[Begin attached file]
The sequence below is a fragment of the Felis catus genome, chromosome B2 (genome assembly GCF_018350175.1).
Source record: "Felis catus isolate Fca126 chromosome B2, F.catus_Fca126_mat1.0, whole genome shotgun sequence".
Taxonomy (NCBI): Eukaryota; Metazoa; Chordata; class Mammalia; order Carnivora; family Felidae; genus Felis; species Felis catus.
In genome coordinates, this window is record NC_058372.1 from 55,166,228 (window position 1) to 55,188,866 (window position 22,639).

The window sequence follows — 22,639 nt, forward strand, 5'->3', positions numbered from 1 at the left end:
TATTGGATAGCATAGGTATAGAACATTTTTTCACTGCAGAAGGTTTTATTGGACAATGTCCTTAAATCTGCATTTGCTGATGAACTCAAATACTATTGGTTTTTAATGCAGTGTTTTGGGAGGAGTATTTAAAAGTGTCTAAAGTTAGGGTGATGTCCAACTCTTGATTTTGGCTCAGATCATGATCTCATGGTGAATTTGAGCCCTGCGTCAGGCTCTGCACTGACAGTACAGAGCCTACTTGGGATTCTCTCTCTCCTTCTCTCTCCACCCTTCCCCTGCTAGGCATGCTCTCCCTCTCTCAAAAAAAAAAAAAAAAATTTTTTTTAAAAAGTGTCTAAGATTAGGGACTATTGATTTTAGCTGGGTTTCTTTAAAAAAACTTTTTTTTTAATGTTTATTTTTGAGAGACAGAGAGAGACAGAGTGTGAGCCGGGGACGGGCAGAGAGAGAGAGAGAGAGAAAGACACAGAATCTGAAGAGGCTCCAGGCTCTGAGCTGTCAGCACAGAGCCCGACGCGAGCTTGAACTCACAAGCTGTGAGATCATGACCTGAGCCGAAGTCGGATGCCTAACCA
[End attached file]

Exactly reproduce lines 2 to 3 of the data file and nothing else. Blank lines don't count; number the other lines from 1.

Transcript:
Source record: "Felis catus isolate Fca126 chromosome B2, F.catus_Fca126_mat1.0, whole genome shotgun sequence".
Taxonomy (NCBI): Eukaryota; Metazoa; Chordata; class Mammalia; order Carnivora; family Felidae; genus Felis; species Felis catus.